Brazil’s top public university votes to introduce racial quotas

Unicamp, Brazil’s top university, votes to introduce racial quotas

Brazil’s universities are slowly shifting towards more progressive admissions
Brazil Culture

The State University of Campinas (Unicamp) has voted to adopt racial quotas for the first time. The university has an affirmative action policy in place, but is now preparing to adopt new measures.

The Brazilian legislation has required federal universities to adhere to quotas that better reflect Brazil’s population since 2012. But state universities weren’t required to follow suit, instead adopting far less effective affirmative action policies.

At Unicamp, these policies meant that until recently, public high school students only accounted for approximately 30 percent of students. Similarly, around 20 percent of students are black. Yet more than half of Brazilians identify as black or mixed-race, in addition to indigenous populations.

For years, poor quality public schooling and social inequality have meant that without racial quotas, universities have remained overwhelmingly white. A university education is a serious game-changer for social mobility in Brazil, providing access to better jobs and higher salaries.

“I was the first person in my family to have access to public university,” Lygia Pereira do Santos Costa told plus55 in a phone interview. A 25-year-old black student at Unicamp, Costa collaborated with the pro-quota movement at her university.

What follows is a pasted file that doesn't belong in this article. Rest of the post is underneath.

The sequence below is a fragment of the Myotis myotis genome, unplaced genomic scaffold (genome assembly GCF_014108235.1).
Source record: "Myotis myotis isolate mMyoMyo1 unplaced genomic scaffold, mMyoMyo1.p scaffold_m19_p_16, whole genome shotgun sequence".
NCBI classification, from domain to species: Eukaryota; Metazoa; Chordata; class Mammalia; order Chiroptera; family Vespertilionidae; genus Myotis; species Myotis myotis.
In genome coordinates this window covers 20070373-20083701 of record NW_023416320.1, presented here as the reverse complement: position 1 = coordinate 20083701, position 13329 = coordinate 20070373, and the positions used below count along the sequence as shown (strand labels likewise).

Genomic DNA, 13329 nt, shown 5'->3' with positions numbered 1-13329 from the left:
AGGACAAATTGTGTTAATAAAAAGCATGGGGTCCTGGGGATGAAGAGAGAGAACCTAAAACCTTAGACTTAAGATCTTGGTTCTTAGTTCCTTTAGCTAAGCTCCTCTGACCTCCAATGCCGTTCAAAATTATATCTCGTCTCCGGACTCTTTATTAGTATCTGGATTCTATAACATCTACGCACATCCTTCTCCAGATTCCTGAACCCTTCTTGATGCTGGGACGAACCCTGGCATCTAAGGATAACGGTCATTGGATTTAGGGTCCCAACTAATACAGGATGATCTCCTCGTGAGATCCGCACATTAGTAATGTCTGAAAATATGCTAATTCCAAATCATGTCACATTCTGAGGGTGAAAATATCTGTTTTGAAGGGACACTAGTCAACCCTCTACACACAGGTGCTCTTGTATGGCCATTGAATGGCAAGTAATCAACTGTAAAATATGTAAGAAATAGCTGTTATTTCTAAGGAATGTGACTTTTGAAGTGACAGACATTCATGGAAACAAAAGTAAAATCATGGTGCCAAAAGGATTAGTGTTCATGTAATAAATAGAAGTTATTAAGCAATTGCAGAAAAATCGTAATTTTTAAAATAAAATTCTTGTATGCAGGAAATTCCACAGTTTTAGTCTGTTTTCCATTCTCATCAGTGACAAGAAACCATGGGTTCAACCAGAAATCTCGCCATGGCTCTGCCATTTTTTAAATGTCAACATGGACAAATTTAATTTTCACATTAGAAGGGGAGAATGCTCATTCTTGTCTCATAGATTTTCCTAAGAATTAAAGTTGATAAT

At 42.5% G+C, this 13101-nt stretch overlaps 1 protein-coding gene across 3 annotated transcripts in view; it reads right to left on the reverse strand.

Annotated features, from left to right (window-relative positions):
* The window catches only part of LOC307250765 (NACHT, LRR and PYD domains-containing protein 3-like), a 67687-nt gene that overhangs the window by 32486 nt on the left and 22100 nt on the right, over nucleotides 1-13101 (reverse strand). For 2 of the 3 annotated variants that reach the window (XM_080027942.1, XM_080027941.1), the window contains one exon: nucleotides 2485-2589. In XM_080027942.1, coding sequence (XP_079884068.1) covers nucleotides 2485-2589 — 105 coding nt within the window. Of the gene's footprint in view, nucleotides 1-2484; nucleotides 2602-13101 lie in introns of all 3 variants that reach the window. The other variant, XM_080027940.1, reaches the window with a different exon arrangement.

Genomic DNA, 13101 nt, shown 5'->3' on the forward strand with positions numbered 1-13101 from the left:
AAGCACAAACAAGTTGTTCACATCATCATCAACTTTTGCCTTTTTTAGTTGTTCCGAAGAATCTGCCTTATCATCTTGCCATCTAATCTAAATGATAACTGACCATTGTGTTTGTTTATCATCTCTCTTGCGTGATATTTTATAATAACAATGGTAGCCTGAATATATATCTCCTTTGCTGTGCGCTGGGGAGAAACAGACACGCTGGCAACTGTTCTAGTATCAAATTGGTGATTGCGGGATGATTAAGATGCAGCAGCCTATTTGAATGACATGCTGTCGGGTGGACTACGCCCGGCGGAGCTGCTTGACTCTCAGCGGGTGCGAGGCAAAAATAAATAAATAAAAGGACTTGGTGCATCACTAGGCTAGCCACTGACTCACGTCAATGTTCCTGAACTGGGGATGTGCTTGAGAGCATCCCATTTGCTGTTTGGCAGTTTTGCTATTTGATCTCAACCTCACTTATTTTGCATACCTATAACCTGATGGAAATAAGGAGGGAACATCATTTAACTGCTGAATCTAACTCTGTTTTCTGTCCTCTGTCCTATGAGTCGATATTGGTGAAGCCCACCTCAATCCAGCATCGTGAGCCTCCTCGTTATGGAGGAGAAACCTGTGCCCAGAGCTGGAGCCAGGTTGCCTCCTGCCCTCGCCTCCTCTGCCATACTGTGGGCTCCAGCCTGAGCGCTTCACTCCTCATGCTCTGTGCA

“For me, personally, it’s a big change,” she said. Costa says that like her fellow minority and low-income students, she has at times felt a little isolated at Unicamp. “The importance is to maybe be able to change the face of the university a little, and society a little too.”

Initial reluctance

Many universities were reluctant to introduce racial quotas, fearing a fall in national rankings as a result of student performance. In the early 2000s, many federal universities relied on this justification, despite efforts from Black consciousness movements across Brazil.

Faculties at several universities took part in experiments, where they followed quotas for black, indigenous, mixed-race and low-income students. The results showed that the quality of their research remained the same, as did their rankings. After eight years of movements in individual university faculties by Black consciousness movements, Brazil passed its racial quotas law in 2012.

Today, state universities continue using this justification. Students at the University of São Paulo, USP, have been hosting cultural activities in their campaign for racial quotas. Meanwhile, USP’s silence on the issue remains conspicuous.

Social mobility will benefit Brazil

It’s not just individuals who will benefit from university quotas in Brazil. Professor Anita M Cannavaro Benite, president of the Brazilian Association of Black Researchers, says that Unicamp’s decision is important for social progress in general.

“Unicamp’s decision to adopt quotas is very significant, even though it is late,” she told plus55. “[It] represents a possibility of democratization of access to groups that were previously excluded from the process of higher education.”

“The quotas encourage the possibility of an increase in the black scientific community in the country,” she continued. “This is a possibility of producing knowledge that will dialogue and intervene more effectively with the social structure that we are [part of].”